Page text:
Here’s a response from Paddy Browning to an article by Tim Pullen. He wrote:

      This post relates to Tim Pullen’s entry on the 12th December 2010, “Reminiscences from Tim Pullen”, regarding the COCA-COLA rotating advert on the side of the Fairhaven Hotel, its image being visible via my south-facing bedroom window (number 23 Danville Avenue, just up from Virginia airport). I drifted off to sleep every night through the ’60s,’70s and early 80s, with its image whirring its gentle way around and around, the COCA-COLA image “disappearing” and then reappearing in the bedroom window, as the hundreds of tiny neon lights that made up the image were turned off and on.

      My bedroom window was also my wind direction guide, as a westerly wind would cause the bedroom curtain to billow inwards and an easterly wind would result in the reverse. As a surf-mad youngster, the curtain blowing into my bedroom was often an early weekend morning signal for me to gather up my surfboard and towel and head off to one of the beaches along the Durban beachfront.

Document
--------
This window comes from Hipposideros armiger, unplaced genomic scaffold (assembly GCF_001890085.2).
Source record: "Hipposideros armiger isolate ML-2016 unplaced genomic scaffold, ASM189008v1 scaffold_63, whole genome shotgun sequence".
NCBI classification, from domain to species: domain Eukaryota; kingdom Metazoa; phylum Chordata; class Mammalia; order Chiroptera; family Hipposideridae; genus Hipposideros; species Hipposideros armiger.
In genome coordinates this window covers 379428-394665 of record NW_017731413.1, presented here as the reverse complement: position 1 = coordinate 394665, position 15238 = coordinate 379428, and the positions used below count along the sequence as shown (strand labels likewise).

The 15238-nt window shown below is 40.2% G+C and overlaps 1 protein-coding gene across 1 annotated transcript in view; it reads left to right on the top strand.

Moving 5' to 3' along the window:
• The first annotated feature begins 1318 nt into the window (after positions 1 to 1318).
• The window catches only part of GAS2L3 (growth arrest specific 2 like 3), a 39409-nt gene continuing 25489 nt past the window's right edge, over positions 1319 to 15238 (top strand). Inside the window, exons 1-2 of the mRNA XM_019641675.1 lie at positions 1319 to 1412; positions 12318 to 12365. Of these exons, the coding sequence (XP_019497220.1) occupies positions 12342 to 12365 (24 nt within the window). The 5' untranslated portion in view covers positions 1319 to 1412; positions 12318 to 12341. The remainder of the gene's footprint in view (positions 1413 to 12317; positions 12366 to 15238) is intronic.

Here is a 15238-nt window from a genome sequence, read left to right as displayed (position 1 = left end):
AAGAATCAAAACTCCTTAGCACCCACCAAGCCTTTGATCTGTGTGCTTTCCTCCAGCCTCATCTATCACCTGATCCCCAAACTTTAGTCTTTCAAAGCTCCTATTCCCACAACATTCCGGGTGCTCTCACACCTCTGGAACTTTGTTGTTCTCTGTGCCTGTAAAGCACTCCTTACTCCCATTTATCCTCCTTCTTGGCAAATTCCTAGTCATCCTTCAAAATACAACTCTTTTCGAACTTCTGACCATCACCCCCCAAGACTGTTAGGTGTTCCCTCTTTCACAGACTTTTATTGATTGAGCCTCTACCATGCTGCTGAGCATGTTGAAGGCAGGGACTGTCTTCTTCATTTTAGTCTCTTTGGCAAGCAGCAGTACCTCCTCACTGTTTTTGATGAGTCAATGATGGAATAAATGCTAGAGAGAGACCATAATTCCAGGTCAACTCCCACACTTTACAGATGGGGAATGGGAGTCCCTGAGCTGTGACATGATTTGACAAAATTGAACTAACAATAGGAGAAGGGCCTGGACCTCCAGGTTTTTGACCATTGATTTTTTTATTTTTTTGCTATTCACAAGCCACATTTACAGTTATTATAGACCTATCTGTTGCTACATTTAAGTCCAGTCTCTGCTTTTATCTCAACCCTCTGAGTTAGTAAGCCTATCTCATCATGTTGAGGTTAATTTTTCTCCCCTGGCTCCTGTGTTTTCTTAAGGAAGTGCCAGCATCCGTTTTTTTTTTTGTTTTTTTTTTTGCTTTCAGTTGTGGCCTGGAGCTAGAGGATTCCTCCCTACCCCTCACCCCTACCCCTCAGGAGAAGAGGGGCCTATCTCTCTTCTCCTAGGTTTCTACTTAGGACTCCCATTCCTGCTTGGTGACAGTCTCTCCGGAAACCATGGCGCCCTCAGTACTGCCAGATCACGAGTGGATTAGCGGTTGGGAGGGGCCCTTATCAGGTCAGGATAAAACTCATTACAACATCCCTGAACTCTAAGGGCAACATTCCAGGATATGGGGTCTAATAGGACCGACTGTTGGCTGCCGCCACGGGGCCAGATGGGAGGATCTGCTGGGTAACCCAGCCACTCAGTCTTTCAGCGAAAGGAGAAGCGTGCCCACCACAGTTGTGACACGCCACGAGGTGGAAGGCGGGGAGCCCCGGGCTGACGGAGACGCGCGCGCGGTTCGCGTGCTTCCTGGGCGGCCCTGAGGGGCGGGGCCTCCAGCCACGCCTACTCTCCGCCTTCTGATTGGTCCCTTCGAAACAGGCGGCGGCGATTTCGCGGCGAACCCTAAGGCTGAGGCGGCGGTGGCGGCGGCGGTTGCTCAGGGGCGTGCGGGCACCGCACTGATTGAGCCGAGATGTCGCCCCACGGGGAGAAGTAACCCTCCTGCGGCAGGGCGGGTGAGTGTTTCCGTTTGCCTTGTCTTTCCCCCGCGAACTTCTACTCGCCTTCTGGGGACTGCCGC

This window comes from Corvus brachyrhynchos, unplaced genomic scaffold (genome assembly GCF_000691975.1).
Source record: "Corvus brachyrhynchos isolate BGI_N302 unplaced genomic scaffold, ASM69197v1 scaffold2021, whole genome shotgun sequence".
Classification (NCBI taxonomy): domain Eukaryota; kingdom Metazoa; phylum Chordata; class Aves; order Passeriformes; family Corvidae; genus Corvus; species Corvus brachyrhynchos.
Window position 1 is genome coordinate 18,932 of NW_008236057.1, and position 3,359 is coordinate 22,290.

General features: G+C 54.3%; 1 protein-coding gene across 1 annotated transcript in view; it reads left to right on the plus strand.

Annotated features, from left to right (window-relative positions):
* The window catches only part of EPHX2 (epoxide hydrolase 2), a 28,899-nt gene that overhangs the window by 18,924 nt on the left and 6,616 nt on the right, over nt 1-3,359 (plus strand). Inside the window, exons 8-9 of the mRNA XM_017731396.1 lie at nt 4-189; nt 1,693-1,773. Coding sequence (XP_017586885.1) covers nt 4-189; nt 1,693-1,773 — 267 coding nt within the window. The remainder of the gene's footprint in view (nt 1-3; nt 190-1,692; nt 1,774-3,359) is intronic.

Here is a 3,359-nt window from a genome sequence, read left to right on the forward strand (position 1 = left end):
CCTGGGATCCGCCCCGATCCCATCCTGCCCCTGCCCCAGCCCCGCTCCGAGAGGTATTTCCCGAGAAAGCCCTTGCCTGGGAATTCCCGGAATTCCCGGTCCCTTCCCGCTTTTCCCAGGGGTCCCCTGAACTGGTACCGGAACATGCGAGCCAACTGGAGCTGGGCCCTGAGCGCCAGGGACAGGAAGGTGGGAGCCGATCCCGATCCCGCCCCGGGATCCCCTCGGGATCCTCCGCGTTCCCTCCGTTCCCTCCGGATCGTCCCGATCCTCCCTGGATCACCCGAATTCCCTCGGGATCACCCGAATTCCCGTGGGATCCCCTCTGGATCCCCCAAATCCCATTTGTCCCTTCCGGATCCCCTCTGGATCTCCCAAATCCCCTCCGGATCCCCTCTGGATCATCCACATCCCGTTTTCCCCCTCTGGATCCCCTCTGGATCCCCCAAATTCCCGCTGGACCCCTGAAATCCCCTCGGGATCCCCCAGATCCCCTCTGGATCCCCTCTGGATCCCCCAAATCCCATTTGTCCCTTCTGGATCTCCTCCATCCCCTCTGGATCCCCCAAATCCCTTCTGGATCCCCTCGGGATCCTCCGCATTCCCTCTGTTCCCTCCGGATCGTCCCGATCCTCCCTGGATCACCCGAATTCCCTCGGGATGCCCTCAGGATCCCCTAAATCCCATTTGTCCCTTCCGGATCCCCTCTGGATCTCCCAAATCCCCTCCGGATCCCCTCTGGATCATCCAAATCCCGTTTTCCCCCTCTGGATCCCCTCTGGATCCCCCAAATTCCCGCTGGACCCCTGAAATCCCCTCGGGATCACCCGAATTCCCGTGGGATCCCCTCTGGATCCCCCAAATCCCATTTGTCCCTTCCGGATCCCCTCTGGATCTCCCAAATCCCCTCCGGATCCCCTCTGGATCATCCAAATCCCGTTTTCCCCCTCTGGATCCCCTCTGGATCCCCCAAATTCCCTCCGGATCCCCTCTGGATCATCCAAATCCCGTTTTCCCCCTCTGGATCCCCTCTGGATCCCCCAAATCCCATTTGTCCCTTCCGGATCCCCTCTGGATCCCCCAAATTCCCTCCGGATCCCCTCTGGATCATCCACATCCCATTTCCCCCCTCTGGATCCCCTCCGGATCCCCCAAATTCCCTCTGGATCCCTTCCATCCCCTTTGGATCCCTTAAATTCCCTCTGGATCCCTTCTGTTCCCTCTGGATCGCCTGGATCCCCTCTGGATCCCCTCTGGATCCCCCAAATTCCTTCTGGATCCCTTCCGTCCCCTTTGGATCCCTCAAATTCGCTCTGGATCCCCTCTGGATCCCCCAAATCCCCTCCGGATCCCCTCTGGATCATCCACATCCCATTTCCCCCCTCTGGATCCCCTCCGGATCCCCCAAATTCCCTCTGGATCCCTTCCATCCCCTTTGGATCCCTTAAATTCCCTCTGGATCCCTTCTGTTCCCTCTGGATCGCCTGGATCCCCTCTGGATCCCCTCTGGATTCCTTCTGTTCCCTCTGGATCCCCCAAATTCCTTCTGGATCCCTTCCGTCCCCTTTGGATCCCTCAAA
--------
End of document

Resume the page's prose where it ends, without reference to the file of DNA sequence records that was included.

Thanks for an excellent website, Alan.

    • Paddy Browning
      |

      Garry, Paddy Browning here. I found a ‘live rotating snippet’ of the iconic landmark within the video at the link below, 2 min’ 45 sec’, those were the days/daze indeed, keenly missed, fine memories they do still feed.
      www dot youtube dot com/watch?v=SmgJUzs4hqU ‘Step back in time on Durban’s Golden Mile’